We Interrupt Our Program…

I was writing. But now I’ve stopped. Just for a moment, mind you, but maybe it’s more accurate to say I was stopped. Allow me to explain.

When dealing with history, one must report what actually happened. Whitewashing benefits no one. We all understand this. But I wanna talk about something I’m not sure the general populace – even of writers – understands to be an issue/concern/topic. Let us hope that I am able to articulate it without too much getting lost in translation. No guarantees though because it’s not like I ever claimed to be a wordsmith. (Er…)

My main characters (as in the MC in a story, not all the main characters of that story) tend to be Black. I feel like that requires no qualifying remark or explanation so bam. Done. The consideration with which I find myself faced, though, is that I have gotten rather fond of writing speculative fiction whose setting is shall we say, nostalgic. Steampunk is the easy one to place; I could say Alternate History as another, except that it’s (this book) not actually springing from a different outcome of a historical incident and so doesn’t really fit within that sub-genre, as I understand it. We’ll figure that out later. The point is. When you have characters of color in a time period in which things, well, sucked – so let’s say anything before the 1980s – there’s this sense that it would be a glaring omission to ignore it. Otherwise whatever you’re writing just went from science fiction to fairytale. But wait! I didn’t ask for all the baggage, yeah? Do I really have to go into ALL the ways one’s life was restricted and oppressed simply because I want my MC to have dark skin? Really?!

The easy answer is: Of course not.

When I say, easy, of course, I mean…it takes a while to get there. I have a real world setting, a real epoch. A world of difference [INSERT ME TELLING YOU ALL ABOUT THIS STORY BECAUSE HOMERDROOL]… but all that is racialicious would have no place. It would mean that every story involving a Black person (in particular) would have to be about being Black. From where I’m sitting in time, one’s life would be ruled well enough by it that it would reduce one to it. I mean, isn’t that why James Baldwin wrote Giovanni’s Room? So he didn’t have to talk about RACE, for Lord’s sake? But then it’s just the writer who’s oppressed. Forced to leave himself out. (Note: I haven’t really researched whether or not that’s why he wrote it, but it makes sense to me.) My point is: every historical Black story would be a slave, servant or otherwise oppressed story, no matter what their triumphs. And to leave that aspect out, even of a story about a world famous talent, for instance, would be insulting because it’s something they endured.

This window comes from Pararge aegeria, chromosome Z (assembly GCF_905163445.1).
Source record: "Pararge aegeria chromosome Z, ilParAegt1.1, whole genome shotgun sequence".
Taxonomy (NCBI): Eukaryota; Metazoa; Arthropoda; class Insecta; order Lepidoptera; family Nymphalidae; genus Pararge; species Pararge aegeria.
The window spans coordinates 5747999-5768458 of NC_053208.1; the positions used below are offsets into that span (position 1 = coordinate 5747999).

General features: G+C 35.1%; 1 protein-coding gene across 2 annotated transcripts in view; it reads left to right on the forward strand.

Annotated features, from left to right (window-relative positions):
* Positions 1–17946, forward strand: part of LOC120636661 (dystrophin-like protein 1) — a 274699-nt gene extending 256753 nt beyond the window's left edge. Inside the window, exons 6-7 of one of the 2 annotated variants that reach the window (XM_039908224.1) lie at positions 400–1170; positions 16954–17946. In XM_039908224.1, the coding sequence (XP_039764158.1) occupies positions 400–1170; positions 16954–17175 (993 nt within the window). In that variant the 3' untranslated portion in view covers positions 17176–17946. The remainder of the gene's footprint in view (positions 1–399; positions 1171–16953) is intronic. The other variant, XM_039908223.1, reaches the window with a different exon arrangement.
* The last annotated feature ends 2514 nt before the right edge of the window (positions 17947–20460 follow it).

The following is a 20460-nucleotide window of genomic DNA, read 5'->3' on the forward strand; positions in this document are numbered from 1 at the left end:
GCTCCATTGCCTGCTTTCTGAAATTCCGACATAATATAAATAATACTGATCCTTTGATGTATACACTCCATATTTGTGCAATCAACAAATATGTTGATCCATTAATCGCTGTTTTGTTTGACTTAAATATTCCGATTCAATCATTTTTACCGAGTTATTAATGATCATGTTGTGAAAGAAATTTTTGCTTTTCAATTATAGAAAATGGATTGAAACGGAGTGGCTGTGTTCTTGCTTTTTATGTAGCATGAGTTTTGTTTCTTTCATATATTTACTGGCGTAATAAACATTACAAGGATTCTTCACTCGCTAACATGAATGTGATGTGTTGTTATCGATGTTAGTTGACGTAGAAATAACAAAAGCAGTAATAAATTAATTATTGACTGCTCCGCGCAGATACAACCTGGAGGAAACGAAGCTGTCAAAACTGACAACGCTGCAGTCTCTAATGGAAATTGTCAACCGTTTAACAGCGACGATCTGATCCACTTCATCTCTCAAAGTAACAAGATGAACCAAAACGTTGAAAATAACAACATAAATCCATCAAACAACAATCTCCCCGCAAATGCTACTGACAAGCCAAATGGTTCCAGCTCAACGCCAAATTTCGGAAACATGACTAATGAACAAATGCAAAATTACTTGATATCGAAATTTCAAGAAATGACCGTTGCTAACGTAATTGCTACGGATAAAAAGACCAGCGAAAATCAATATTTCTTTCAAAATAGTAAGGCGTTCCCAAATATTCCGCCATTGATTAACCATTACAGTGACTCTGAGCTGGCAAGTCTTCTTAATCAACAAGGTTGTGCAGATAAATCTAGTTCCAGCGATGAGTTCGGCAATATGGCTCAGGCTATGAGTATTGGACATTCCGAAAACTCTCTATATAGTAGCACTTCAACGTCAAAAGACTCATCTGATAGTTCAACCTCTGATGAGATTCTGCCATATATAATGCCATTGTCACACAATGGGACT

I guess the question isn’t just to myself and my muse. It’s to the readers. If I write a story set in (some version of) 1925, will your brain insist that this protagonist wouldn’t be the protagonist, couldn’t be the protagonist? (Of course, that would be to put aside all the other pieces of the story that could not have been!)  I am dealing with a period in history, there are references to the reality of that time period in the work and yet, the novel itself is not a historical piece. I choose to cut out what I don’t care for. Not as a student of history, but as an artist. It has no place in this book. Believe me, I couldn’t whitewash history without rewriting my own parents’ lives and it’s not something I’d care to do. But when I’m working? I reserve the right to reject it.


UPDATE: Tumblr Length

Update: Italian Vogue has – since yesterday – edited the entry. They are now called Ethnic Earrings and the mention of slavery has been completely removed. Carry on.

Jewellery has always flirted with circular shapes, especially for use in making earrings. The most classic models are the slave and creole styles in gold hoops.

If the name brings to the mind the decorative traditions of the women of colour who were brought to the southern Unites States during the slave trade, the latest interpretation is pure freedom. Colored stones, symbolic pendants and multiple spheres. And the evolution goes on.

Anna Bassi, Vogue Gioiello n. 109, March 2010

You’re welcome. And also, make of that what you will.I tried to write out/decide on my own reaction to it and couldn’t get anywhere, so I’m sticking with simply gobsmacked, neutral as far as good or bad. (NOTE: The bold and italics are not mine, btw. That’s the way it’s published if you follow the link to Italian Vogue.)